ISA Symbols Explained

Having a uniform set of documentation standard symbols is crucial for effective communication and understanding in various fields. In the field of process instrumentation and control, the International Society of Automation (ISA) has established a standardized set of symbols and identification codes that are used to represent various types of process instruments, control devices, and system components.

isa symbols

This article aims to provide a comprehensive explanation of ISA symbols and their significance.

ISA Symbols

ISA, or The International Society of Automation, is a non-profit professional association for individuals and organizations engaged in industrial automation from various sectors such as manufacturing, process industries, infrastructure, and energy. It aims to advance the understanding and application of automation and control technologies to improve productivity, safety, and sustainability.

In line with this goal, ISA has developed widely recognized automation standards in order to help promote interoperability, consistency, and best practices in automation and control system design and implementation worldwide. These include the Instrumentation Symbols and Identification standard, commonly known as the ISA symbols, which are defined in ANSI/ISA-5.1 document, created in conjunction with the American National Standards Institute (ANSI).

The ISA symbols serve as a universal language for communicating information about process instrumentation and control systems. They enable engineers, technicians, and operators to quickly understand the type of instrument, its function, and how it is connected within a system.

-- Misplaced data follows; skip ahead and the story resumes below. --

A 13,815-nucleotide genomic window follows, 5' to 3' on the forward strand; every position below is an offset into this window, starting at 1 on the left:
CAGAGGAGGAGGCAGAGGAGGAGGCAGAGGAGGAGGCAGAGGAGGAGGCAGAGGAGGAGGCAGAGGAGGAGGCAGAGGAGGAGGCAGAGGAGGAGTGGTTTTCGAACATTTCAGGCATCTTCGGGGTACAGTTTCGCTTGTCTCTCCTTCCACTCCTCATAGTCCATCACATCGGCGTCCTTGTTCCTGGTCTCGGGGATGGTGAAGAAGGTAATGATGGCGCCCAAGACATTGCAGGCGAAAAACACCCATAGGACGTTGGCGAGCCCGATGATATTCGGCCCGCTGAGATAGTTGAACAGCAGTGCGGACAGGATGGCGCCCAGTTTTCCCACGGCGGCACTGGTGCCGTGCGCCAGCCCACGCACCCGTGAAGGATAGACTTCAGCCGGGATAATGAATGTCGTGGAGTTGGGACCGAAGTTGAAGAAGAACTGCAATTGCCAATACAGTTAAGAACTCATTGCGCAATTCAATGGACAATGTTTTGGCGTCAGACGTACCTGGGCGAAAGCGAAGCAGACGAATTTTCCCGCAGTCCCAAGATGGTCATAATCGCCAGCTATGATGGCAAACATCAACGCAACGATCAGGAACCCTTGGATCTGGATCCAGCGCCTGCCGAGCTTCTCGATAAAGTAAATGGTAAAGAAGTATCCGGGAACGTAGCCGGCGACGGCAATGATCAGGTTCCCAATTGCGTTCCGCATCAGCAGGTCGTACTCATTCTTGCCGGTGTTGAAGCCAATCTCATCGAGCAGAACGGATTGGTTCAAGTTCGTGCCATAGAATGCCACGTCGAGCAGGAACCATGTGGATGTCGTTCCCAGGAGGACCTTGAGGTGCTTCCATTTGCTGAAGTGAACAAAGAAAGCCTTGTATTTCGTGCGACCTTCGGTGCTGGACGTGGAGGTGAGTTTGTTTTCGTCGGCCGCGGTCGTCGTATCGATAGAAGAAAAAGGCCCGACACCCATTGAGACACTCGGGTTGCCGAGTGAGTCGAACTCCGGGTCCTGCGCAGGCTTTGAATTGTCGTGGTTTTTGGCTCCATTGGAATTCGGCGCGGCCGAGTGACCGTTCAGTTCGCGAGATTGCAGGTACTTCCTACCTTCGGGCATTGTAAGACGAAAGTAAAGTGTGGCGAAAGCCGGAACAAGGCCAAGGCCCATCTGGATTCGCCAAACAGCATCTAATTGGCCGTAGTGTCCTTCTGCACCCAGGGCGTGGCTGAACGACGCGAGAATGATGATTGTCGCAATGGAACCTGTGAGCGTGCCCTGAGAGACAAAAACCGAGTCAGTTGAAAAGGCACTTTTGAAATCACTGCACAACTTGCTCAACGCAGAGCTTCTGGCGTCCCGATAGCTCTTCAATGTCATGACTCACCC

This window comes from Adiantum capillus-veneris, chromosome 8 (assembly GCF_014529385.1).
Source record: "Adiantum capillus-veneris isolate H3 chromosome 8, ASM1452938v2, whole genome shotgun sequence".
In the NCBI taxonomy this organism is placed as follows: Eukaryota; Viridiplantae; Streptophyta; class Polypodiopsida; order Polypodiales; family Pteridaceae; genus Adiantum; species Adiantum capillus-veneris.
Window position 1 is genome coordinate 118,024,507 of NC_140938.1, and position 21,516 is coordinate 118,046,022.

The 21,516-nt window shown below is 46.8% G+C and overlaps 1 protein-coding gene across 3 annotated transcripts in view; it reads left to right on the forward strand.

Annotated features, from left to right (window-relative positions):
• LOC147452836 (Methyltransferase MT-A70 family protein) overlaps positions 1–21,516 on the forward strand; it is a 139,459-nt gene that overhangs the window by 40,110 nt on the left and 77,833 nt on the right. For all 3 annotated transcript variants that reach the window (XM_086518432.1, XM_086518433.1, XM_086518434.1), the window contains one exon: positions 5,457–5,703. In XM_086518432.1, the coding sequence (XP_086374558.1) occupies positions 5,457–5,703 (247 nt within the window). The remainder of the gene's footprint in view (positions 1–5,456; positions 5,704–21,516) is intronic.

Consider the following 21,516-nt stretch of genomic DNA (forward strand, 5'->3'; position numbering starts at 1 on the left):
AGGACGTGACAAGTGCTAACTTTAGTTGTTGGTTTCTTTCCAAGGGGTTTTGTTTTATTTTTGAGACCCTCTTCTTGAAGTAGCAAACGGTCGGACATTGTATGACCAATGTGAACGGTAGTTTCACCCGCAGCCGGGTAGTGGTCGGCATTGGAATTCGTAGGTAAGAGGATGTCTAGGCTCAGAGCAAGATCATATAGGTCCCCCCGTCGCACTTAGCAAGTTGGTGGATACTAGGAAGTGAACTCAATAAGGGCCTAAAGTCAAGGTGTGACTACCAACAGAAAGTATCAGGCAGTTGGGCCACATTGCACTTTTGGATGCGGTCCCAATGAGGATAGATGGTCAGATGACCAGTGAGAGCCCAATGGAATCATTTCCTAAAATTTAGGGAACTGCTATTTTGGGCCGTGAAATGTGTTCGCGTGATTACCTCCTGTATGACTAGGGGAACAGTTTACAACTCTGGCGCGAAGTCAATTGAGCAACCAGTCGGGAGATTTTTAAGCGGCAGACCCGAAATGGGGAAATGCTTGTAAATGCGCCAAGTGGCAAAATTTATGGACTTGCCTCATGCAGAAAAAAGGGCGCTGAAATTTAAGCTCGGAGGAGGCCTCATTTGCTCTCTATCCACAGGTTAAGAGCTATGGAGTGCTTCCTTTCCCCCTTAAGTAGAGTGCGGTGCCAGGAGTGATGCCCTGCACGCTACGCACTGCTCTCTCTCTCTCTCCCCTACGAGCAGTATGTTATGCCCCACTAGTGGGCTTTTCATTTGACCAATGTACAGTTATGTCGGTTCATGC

Basically, ISA Symbols are graphic building blocks that are used to construct diagrams in a concise, easily referenced manner. These include instrumentation diagrams, functional diagrams, binary logic diagrams, and electrical schematics for use in various industries such as the chemical, petroleum, power generation, metal refining, pulp and paper, and numerous other continuous, batch, discrete-part processing, and material-handling industries.

These diagrams can be used in various types of documents including conceptual drawings, such as process flow and utility flow diagrams; construction drawings such as engineering flow, mechanical flow, piping & instrumentation, and system flow diagrams; technical specifications; installation, operating, and maintenance manuals; teaching examples and technical papers; instrumentation, loop, logic, and functional diagrams; and purchase orders.

In essence, ISA symbols facilitate efficient design, maintenance, troubleshooting, and operation of industrial processes.

ISA Classification Of Instrumentation

ISA classifies instruments into four categories: primary, secondary, auxiliary, and accessory. These categories are essential for assigning loop and functional identities.

Primary instrumentation comprises devices and hardware that perform measuring, monitoring, controlling, or calculating functions. It includes transmitters, recorders, controllers, control valves, self-actuated safety and control devices, as well as application software functions that either require or allow user-assigned identifications.

Secondary instrumentation encompasses devices and hardware used for measuring, monitoring, or controlling purposes. This category includes level glasses, pressure gauges, thermometers, and pressure regulators.

Auxiliary instrumentation comprises devices and hardware that contribute to the effective operation of primary or secondary instrumentation. It includes purge meters, sample handling systems, and instrument air sets.